KU-OU delivers 1.9 overnight rating; So what does that mean?
According to ESPN, KU's 109-106, triple-overtime thriller over Oklahoma came back with an overnight rating of 1.9, making it the highest Big 12 Big Monday game on record since the network started keeping track in 2002.
That certainly should come as no surprise given the fact that Monday's showdown was a clash of the top two teams in the polls played on a night that has become synonymous with thrilling college basketball.
What's more, even those people who did not shape their entire night around the game — no one around here, of course — surely felt compelled to tune in when they heard No. 1 vs. No. 2 was headed to overtime or double overtime or perhaps even triple-OT.
I've never really tried to understand what the ratings are all about all these years. I've just trusted that the people who are sending out that information know what they're talking about and when they say a number like 1.9 is high, I believe 'em.
But this game. This epic game that still will be talked about decades from now, piqued my interest so I made a quick call to inquire what the rating means.
Here's what I got:
According to Nielsen, which keeps track of the ratings, there are 123.2 million viewing households in the United States. When they say that the game received an overnight rating of 1.9, that simply means that 1.9 percent of 123.2 million — or roughly 2.34 million — households watched last night's game.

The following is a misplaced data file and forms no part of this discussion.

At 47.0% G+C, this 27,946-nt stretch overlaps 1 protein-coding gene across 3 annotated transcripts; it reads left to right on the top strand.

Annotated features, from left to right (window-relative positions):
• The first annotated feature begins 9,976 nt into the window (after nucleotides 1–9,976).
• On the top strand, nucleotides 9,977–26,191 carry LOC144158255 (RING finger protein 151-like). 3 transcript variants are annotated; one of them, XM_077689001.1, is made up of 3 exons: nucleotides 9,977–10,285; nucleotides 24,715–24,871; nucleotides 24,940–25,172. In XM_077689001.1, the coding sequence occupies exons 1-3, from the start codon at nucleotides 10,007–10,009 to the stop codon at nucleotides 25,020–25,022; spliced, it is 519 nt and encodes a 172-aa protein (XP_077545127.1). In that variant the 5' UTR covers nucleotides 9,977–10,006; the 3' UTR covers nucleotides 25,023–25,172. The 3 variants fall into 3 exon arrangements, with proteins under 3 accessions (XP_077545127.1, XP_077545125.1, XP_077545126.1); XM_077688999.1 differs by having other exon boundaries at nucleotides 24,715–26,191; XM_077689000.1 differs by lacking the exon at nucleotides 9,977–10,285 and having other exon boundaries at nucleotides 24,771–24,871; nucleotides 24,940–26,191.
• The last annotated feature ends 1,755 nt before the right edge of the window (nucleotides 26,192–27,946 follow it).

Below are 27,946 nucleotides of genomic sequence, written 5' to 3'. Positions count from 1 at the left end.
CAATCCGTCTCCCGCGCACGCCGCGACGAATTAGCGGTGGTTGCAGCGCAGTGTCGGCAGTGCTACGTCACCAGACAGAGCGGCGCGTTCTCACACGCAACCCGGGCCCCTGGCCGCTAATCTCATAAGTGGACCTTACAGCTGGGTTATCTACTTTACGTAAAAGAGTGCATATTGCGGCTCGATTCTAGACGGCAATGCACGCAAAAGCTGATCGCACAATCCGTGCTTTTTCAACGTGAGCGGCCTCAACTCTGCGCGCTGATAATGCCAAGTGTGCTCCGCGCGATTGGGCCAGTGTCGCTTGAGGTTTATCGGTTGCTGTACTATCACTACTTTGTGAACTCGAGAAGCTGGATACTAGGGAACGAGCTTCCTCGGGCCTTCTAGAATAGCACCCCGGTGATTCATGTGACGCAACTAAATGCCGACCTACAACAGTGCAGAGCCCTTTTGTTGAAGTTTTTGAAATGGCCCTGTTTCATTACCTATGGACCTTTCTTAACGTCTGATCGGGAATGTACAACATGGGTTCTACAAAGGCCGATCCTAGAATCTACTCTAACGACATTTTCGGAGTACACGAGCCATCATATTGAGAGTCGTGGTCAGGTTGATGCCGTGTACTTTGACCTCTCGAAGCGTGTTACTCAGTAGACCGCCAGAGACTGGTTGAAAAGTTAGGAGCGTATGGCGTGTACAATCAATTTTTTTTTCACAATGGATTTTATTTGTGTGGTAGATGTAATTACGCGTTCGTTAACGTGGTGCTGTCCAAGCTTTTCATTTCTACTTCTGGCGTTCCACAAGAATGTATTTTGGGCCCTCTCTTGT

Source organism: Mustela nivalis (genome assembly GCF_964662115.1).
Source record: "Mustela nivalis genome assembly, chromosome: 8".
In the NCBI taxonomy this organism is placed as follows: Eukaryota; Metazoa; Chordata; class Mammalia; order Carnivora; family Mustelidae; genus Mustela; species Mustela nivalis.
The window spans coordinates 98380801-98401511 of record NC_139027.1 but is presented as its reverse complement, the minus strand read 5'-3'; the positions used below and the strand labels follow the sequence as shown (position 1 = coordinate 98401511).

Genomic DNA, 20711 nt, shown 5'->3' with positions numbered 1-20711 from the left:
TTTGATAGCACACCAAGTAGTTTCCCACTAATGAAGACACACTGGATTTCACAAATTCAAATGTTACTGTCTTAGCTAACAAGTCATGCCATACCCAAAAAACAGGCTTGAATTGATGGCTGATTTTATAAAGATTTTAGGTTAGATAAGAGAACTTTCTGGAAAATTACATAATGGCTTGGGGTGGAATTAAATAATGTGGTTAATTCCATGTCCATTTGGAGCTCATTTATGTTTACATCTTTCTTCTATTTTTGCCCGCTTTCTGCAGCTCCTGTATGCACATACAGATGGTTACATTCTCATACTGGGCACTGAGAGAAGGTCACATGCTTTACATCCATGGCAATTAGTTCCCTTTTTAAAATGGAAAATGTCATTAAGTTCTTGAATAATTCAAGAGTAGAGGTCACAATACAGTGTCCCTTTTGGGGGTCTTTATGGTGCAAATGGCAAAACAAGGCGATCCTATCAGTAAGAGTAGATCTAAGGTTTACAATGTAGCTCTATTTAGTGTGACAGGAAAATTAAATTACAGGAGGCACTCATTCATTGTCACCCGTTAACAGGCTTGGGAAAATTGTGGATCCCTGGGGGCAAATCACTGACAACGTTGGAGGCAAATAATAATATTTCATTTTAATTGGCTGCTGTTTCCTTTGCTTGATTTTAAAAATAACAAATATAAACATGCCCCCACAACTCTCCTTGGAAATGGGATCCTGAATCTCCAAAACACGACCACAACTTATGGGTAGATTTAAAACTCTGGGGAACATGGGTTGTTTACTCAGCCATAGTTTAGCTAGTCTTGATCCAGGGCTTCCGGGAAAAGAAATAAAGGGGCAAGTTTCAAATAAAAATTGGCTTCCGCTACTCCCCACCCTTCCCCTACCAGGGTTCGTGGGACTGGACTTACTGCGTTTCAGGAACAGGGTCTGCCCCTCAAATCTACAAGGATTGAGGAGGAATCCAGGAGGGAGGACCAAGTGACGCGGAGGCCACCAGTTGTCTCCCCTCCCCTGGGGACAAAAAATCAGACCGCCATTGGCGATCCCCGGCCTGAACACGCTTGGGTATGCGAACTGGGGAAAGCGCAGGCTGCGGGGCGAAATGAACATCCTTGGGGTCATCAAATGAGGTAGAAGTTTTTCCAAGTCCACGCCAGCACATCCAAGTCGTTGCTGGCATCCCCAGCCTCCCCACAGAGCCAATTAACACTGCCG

A KU administrator I talked to about the ratings explained that while the ratings are not an exact science they are detailed enough for Nielsen to confidently say that 2.34 million households actually watched the game. So this isn't just a situation where someone who was channel surfing got credit for watching the KU-OU game even when they were only on ESPN for about 3.2 seconds.
The administrator told me to view the ratings kind of in the same way we view political polls. They're far from exact but they give you a pretty good indication of the overall landscape and viewing statistics.
In addition, I was told that the game likely peaked with a rating of 2.6 but did not stay there long enough to pull the overall number above 1.9. I'm guessing that's because a ton of people tuned in for all or part of the overtimes.
Here's a little more: Last night's game delivered a 16.79 rating in the Kansas City demographic, the highest for a KU game since the Jayhawks and Kansas State Wildcats squared off on Feb. 11, 2013.
Again, in all, 16.79 percent of the KC households (923,290) watched last night's game, putting that number at a national high of 150,945.
Curious who else was watching the game last night?
Here's a quick look at the Top 5 markets that tuned in.
- Kansas City — 150,945
- New York City — 89,000
- Oklahoma City — 74,804
- Dallas/Fort Worth — 74,098
- Chicago — 57,689
What's more, it was the highest-rated regular season game in Oklahoma City demographic since Texas-OU in 2009.
Clearly, those who tuned in got their money's worth and although the 1.9 ESPN rating might not put KU-OU in the same context as popular sitcoms MASH or Cheers in their heydays, putting the game in the context of Big Monday and college basketball shows you precisely just what a big time event this was.
Not that you needed a television rating to tell you that.